Age and pandemic: Time lost, plans canceled, dreams deferred
ST. PETERSBURG, Fla. (AP) — Elizabeth Hubbart was booked for a cruise that followed the path of Lewis and Clark’s expedition in the Pacific Northwest. Joel Demski was set to watch and cheer his grandson graduating from the Naval Academy. James Kelly planned a trip to Scotland, to scatter his father’s ashes in the Clyde River near Glasgow.
They are all older than 60. And like millions of others, they now face the painful realization that their plans, their hopes, their bucket-list items, were not simply deferred but in many cases denied thanks to the coronavirus.
The global pandemic has left them wondering about the time they have left, and how to spend those moments when movement is severely limited. Instead of taking in the Seven Wonders of the World or making family memories, many are worried about the mundane, like whether it’s safe to grocery shop or even go outdoors.
Guilt, anger and frustration seep in, with all this precious time lost.
“One less year is one less trip,” said 72-year-old Bob Busch, an avid traveler from Sarasota, Florida who canceled a 35-day camping trip with his wife. They are healthy this year, but what about in the future, after the pandemic has passed? “How many times can you hook up the trailer and head west?”
Demski, who lives in Vero Beach, Florida, was crestfallen when the Naval Academy canceled its graduation ceremonies. Instead of taking in the celebration in Annapolis with his grandson, he is left with concern as the young man ships out on his assignment. Plans to see another grandson graduate from UCLA in California have also been scrapped.
“I’m really just sad. It’s sadness for the whole country,” said Demski, who is a few months shy of his 80th birthday.
Mick Smyer, a psychology professor at Bucknell University who studies aging and the elderly, said the Baby Boom generation is among the first to have additional years of vitality. This pandemic is hitting in the middle of their generation’s “developmental task,” which, as the American Psychological Association defines it, is “the fundamental physical, social, intellectual, and emotional achievements and abilities that must be acquired at each stage of life for normal and healthy development.”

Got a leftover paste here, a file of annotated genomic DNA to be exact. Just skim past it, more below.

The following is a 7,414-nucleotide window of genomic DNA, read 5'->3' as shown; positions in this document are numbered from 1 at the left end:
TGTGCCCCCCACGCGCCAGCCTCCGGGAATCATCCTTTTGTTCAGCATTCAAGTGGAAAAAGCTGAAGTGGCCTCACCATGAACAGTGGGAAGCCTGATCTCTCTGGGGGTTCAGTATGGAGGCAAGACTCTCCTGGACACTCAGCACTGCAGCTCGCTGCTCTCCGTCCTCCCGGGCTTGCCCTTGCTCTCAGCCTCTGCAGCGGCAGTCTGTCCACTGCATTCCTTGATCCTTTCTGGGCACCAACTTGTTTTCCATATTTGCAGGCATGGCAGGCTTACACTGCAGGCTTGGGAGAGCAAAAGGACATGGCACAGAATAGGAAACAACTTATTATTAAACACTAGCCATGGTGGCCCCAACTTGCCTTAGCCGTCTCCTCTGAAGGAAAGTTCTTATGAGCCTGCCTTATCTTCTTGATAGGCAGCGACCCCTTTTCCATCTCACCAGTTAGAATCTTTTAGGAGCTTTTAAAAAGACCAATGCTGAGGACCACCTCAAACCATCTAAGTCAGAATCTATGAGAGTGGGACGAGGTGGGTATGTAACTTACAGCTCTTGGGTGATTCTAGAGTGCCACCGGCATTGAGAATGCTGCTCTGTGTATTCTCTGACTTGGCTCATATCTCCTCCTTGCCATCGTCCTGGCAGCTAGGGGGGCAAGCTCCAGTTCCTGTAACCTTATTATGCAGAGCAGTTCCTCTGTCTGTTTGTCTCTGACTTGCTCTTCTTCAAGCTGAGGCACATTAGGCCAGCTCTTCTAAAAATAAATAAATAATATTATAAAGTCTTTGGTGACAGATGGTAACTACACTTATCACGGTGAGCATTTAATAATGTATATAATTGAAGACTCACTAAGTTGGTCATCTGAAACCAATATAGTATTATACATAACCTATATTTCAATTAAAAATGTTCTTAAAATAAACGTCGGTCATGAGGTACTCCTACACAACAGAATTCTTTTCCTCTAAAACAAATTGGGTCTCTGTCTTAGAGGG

In other words, boomers are feeling their mortality. As headlines blare about elders being more susceptible to dying of Coronavirus, the healthy wonder: Will I be able to achieve, see, and do everything I wanted out of life?
“Boomers are thinking back about whether it has it been a good life, and what was it all about,” he said. “Now there are fewer options in the near term. The next two years are off the table, and how many good years are left?”
Kelly, a 63-year-old psychologist, also plays guitar and writes country rock and Americana songs. Lately, he’s been pondering his fate as he sits alone in his Atlanta home, thinking about when he’ll be able to bring his father’s ashes to his native Scotland.
“My most recent songs have been about aging. Dealing with life and loss. The road behind and the road ahead, about how much is behind me and how little is in front of me.”
“There’s not a lot more road in front of me,” he recently wrote in a song lyric.
At the same time, many acknowledge that their sacrifices are also a product of privilege. Millions of people who are unemployed or working in essential, yet low-wage jobs, don’t have that luxury now — or possibly ever.
“Some of my emotion, in all honesty, is guilt,” said Judy Foreman, a 70-year-old from Flourtown, Pennsylvania. “We’re inconvenienced and we’re scared and we’re able to handle it. I try to help as much as I can. When I get a food order, I leave a huge tip. I give to food pantries.”
But the feeling that time is slipping away grates on her. She can’t travel to visit one of her daughters in California. She can’t even hug her three grandsons, who live across the street.
“It’s depression, loneliness. It’s boredom. Fear. Mostly fear.” She spends hours wiping down groceries, sanitizing doorknobs, thinking about how the future will be permanently different from now on.
“I do all this because I don’t want to die. So yeah, I’m feeling my mortality,” she said in a quiet voice.
Helen Miltiades, a professor of gerontology at Fresno State in California, said older adults are struggling in ways younger folks aren’t.
“The whole phrase ‘the new normal.’ People are using that, but what does that mean? People make jokes about it. That’s a way of coping with change without really understanding what the change entails. I don’t think we have that figured out yet.”
Hubbard, who was supposed to go on the cruise with her husband, canceled that. The 70-year-old Miami resident is holding onto a shred of hope that she can see Hugh Jackman — her favorite actor — on Broadway this fall, but she’s prepared for disappointment.
“This was supposed to be my decade,” she said. “And it’s going to be very different than I expected.”
Dena Davis is more optimistic. She’s a 73-year-old professor of bioethics at Lehigh University in Bethlehem, Pennsylvania. She has postponed her sabbatical because of the pandemic and figures her plans for retirement have been pushed back.
“If you’re lucky, the reason there isn’t that much more time is because you’ve already had a lot of time. … It depends on the way you look at it,” she said. “I’m not seeing endless vistas in front of me. There are pretty big vistas behind me. You can’t have it both ways.”
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